AS30: Debate with Elijiah T, Supreme Court Fail

We begin with part 2 of my debate with Elijiah T! You can find his blog here: http://hashtagapologetics.wordpress.com/

And on Twitter @elijiaht

After that I give an analysis of the debate and what I was trying to accomplish.  If anyone knows of other believers who are willing to have a discussion with an atheist, point them to me!

Then I give some bonus Tommentary on the Supreme Court decision Monday. Here are a few links regarding that:

http://www.supremecourt.gov/opinions/13pdf/12-696_4f57.pdf

http://bigstory.ap.org/article/high-court-ruling-favors-prayer-council-meeting

Also here are links to the Crohn’s charity I mentioned:

https://www.facebook.com/charitybbqday

http://www.crohnsandcolitis.ca/site/c.dtJRL9NUJmL4H/b.9012407/k.BE24/Home.htm

7 thoughts on “AS30: Debate with Elijiah T, Supreme Court Fail”

  1. The interview was tedious. Not as bad as it could have been, just tedious. If you were to do another, I would say just grant a deistic premise, and then try to establish specific claims by specific traditions.
    But even that is probably not going to go anywhere because the theist will likely say, “That’s proof of my god,” and then you’ll say, “That just looks like deterministic forces at work in a convenient time and place.”

    I might be interested in discussions of social issues with theists, discuss what is and is not worth compromising on. I’d also be interested in theists who really understand the literary and archaeological critiques of the bible.

  2. Good debate Thomas! I found Elijiah affable but a little infuriating. You did pretty well I think, and I was much less frustrated than by David Smalley’s recent effort against an apologist on Dogma Debate, in which I am not alone in thinking David used the wrong tactics.

    It might be worth trying to avoid metaphysics in future for the sake of all our sanity! The problem is that metaphysics is one of the few areas of philosophy where theism still has a grip. It is also seemingly beyond the scope of scientific illumination. I’d be interested to know Elijiah’s opinion on why, if philosophy so obviously proves God, that 70% of philosophers are atheists but 70% of philosophers of religion are theists. Those statistics are pretty telling of how parochial religion is if you ask me.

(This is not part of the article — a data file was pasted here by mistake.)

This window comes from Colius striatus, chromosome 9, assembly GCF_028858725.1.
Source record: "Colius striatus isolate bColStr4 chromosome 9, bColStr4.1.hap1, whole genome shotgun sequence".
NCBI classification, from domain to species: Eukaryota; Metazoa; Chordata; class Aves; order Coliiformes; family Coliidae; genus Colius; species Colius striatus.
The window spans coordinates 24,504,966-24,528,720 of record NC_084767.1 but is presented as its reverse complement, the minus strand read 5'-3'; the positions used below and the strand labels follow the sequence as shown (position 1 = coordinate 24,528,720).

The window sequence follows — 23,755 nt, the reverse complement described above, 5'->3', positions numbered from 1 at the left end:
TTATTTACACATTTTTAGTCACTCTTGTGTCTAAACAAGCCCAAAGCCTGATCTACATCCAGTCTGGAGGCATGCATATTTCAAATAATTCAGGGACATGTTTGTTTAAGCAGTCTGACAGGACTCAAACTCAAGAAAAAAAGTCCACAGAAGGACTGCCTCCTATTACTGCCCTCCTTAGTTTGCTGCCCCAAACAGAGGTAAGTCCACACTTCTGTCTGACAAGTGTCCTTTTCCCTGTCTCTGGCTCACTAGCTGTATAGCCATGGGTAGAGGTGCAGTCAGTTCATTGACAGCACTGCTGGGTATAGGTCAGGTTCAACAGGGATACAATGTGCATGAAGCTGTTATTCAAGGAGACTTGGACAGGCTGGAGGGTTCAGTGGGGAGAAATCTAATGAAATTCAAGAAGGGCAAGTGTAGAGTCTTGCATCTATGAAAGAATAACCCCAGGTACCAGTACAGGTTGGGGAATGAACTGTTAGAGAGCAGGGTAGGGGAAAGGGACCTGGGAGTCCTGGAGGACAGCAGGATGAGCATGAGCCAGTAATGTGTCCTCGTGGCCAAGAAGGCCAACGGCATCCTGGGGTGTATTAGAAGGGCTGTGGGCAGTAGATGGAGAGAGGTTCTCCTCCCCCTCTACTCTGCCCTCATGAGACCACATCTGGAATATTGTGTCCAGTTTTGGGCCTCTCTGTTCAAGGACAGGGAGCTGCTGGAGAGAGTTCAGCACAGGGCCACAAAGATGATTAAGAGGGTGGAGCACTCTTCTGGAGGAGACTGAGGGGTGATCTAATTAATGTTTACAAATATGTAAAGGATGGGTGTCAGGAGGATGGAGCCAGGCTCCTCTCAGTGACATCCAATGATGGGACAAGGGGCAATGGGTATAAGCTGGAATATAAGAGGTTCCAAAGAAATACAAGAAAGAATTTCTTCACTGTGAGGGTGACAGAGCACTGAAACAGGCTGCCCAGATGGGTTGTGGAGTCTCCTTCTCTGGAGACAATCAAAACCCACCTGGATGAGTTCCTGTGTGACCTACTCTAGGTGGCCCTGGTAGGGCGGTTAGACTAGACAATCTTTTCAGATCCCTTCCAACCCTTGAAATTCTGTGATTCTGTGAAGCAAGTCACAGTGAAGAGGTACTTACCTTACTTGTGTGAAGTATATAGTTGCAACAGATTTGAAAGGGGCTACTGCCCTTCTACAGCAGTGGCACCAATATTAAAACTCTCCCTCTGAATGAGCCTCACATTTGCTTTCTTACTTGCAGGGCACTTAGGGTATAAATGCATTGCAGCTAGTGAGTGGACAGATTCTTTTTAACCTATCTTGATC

If you wanted to get into more intricate detail about the Kalam cosmological argument, it may be worth noting that it relies on the “privileged reference frame”. This is from the “A theory of time”, or tensed theory, whereas the consensus of modern science and Special Relativity suggests that the Universe operates on the “B-theory of time”, the tenseless theory (look it up on Wikipedia). This is a real killer for the Kalam. If Elijiah wants to argue with Einstein and many others, good luck to him. He’ll be relying on a pseudoscientific idea called “the ether” to do so.

    See Counter Apologist’s excellent You Tube videos:

    https://www.youtube.com/watch?v=F_3fhVD_4bU
    and
    https://www.youtube.com/watch?v=vkWgxIQ035k

    Premise 1 of Kalam is problematic. The fact is that science provides both an “efficient” cause and a “material” cause for the origins of the known universe, whereas Kalam only provides an efficient cause: as God creates everything out of nothing. We know of effects having a material cause but no efficient cause (like you said, photons and electron energy states), but there seem to be no examples of the opposite, an efficient cause but no material cause. This is why you’re right to say that we can’t know that the universe hasn’t always existed in some form.

    I’d have pressed Elijiah more on his claim that the Universe came from his definition of nothing and how he could demonstrate that (hint: he can’t).

    Elijiah suggested at the end that you debate the teleological argument with him. I wouldn’t advise it. He will try and bog you down with weighty sounding philosophical arguments which have little or no supporting evidence, but from the sound of the first debate it will be difficult to get anywhere with him on this.